Case Report
Acute Subdural Hematoma with Ipsilateral Striatocapsular Infarction
Ryota Mashiko, M.D., Ph.D.*, Yasushi Shibata, M.D., Ph.D.
Corresponding Author: Ryota Mashiko, M.D., Ph.D. Mito Medical
Received: November 7, 2017; Revised: January 25, 2018; Accepted: November 12, 2017
Citation: Mashiko R & Shibata Y. (2018) Acute Subdural Hematoma with Ipsilateral Striatocapsular Infarction. J Neurosurg Imaging Techniques, 2(2): 156-157
Copyrights: ©2018 Mashiko R & Shibata Y. This is an open-access article distributed under the terms of the Creative Commons Attribution License, which permits unrestricted use, distribution, and reproduction in any medium, provided the original author and source are credited
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CASE

 

A 72-year-old man was missing for 2 days before being found unconscious on the ground and admitted to our hospital. He showed impaired consciousness with a score of 11 on the Glasgow coma scale (E3-V3-M5), subtle left hemiparesis, and a contused wound on the left side of his head. Computed tomography (CT) of the head showed right acute subdural haematoma (ASDH) and a small infarction in the striatocapsular area (Figure 1), which was confirmed to be in the acute phase by diffusion-weighted magnetic resonance (MR) imaging (Figure 2a). MR angiography revealed an occlusion of the right middle cerebral artery (MCA) (Figure 2b). We considered that his symptoms could be accounted for by a widespread haemodynamic ischaemic penumbra of the right cerebral hemisphere rather than the ASDH, and therefore attempted fluid resuscitation. His consciousness showed remarkable improvement, to an almost alert state, and the hemiparesis disappeared. He was monitored closely in hospital. After 7 days, the volume of the ASHD increased and it was surgically evacuated. The patient was discharged from hospital with no sequelae.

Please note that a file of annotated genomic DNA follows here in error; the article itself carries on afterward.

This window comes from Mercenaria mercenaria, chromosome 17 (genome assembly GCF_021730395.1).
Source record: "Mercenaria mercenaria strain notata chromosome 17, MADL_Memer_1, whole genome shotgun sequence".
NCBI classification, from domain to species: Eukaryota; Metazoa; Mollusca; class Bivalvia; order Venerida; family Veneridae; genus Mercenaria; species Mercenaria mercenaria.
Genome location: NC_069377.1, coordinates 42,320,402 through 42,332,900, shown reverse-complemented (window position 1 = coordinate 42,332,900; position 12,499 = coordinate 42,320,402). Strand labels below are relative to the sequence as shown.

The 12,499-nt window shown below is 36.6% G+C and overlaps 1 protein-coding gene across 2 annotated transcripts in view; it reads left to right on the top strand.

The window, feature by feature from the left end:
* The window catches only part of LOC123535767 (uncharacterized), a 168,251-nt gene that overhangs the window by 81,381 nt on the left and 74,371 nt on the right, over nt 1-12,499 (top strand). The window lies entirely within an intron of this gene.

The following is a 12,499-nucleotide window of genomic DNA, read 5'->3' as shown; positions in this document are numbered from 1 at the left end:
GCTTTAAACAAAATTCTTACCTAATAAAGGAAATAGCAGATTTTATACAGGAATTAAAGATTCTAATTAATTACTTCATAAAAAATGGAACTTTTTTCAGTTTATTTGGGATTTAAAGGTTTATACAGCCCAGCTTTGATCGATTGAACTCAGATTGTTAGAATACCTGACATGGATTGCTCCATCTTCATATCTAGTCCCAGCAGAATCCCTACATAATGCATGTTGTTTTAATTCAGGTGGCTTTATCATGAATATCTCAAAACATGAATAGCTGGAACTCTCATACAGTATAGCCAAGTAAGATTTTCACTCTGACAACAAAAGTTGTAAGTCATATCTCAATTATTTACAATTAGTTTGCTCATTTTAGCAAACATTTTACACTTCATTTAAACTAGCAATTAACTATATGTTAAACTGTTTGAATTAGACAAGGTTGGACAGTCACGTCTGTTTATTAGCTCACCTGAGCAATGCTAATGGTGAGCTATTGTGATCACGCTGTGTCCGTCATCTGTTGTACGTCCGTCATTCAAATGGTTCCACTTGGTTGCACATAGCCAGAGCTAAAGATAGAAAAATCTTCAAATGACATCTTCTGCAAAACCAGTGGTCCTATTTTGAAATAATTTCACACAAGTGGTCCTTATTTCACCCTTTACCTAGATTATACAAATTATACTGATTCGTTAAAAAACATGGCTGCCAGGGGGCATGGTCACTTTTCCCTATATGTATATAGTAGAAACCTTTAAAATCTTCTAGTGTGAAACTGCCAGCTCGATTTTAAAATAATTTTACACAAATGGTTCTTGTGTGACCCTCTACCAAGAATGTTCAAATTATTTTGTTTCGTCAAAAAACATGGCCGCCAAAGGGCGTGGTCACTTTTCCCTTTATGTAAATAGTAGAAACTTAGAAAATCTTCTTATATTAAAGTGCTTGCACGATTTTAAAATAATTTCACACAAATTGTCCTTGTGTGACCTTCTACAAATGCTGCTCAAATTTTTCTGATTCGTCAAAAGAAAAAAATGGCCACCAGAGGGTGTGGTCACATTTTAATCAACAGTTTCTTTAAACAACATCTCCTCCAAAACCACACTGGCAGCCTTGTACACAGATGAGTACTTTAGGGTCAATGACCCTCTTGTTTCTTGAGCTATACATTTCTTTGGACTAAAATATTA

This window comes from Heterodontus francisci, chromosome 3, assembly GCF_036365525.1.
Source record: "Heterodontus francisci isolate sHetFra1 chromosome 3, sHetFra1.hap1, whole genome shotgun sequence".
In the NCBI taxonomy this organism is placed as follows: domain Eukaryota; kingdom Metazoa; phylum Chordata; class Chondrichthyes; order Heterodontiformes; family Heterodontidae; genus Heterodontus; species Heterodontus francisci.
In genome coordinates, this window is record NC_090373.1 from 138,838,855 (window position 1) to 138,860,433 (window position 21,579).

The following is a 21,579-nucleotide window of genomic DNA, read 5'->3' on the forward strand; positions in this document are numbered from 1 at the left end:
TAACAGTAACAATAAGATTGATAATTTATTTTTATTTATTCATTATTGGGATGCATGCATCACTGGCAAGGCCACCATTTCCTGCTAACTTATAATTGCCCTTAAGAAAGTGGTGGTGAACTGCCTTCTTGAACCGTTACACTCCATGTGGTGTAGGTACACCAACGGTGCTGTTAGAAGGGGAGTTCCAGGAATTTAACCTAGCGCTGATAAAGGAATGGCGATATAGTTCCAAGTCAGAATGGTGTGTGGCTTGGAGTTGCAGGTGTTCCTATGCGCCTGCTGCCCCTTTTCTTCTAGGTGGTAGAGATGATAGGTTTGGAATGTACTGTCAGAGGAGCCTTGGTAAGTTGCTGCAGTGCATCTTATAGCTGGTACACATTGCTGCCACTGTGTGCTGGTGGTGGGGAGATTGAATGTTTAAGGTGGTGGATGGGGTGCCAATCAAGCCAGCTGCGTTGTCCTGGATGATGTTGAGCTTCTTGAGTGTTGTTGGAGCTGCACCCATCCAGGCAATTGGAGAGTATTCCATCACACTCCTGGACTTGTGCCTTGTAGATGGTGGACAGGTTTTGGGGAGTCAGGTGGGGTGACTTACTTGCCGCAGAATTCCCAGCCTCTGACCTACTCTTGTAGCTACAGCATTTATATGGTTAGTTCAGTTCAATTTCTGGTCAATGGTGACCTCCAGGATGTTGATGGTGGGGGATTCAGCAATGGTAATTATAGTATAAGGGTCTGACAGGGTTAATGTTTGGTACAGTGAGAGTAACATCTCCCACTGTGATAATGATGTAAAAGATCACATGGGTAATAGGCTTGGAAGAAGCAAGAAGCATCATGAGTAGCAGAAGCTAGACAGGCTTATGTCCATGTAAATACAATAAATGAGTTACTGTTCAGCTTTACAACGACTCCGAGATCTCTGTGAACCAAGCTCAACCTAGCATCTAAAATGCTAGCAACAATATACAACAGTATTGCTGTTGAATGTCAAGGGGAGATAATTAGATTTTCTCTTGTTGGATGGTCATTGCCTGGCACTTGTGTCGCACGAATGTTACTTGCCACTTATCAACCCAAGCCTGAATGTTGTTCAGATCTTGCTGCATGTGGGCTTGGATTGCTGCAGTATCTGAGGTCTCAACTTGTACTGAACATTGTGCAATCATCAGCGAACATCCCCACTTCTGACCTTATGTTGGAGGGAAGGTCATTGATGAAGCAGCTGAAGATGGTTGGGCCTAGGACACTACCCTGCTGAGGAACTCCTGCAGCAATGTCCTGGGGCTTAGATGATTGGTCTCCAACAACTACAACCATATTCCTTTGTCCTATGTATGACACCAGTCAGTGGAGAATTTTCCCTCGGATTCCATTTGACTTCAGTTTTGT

According to the recommendation [1], the patient’s ASDH on admission was a candidate for surgical evacuation. However, about 30% of striatocapsular infarction cases are caused by atherosclerotic MCA occlusion [2], which often accompanies a wide ischaemic penumbra and leads to progressive infarction.

Therefore, the haemodynamic state of the brain should be assessed in traumatic injury cases with signs of brain ischaemia, especially in the striatocapsular area.

 

LEARNING POINTS

l  Traumatic head injury can be accompanied by an acute ischaemic brain lesion.

l  Infarction in the striatocapsular area often suggests underlying major artery occlusion accompanied by a widespread ischaemic penumbra.

The haemodynamic state of the brain should be assessed in traumatic injury cases with signs of brain ischaemia, especially in the striatocapsular area, to avoid progressive infarction.

1. Bullock MR, Chesnut R, Ghajar J, et al. Surgical management of acute subdural hematomas. Neurosurgery 2006; 58:S16–24; discussion Si–iv. doi:10.1227/01.NEU.0000210364.29290.C9

2. Lee KB, Roh H, Park HK, et al. Analysis of the lesion distributions and mechanism of acute middle cerebral artery infarctions involving the striatocapsular region. J Clin Neurol 2006; 2:171–8. doi:10.3988/jcn.2006.2.3.171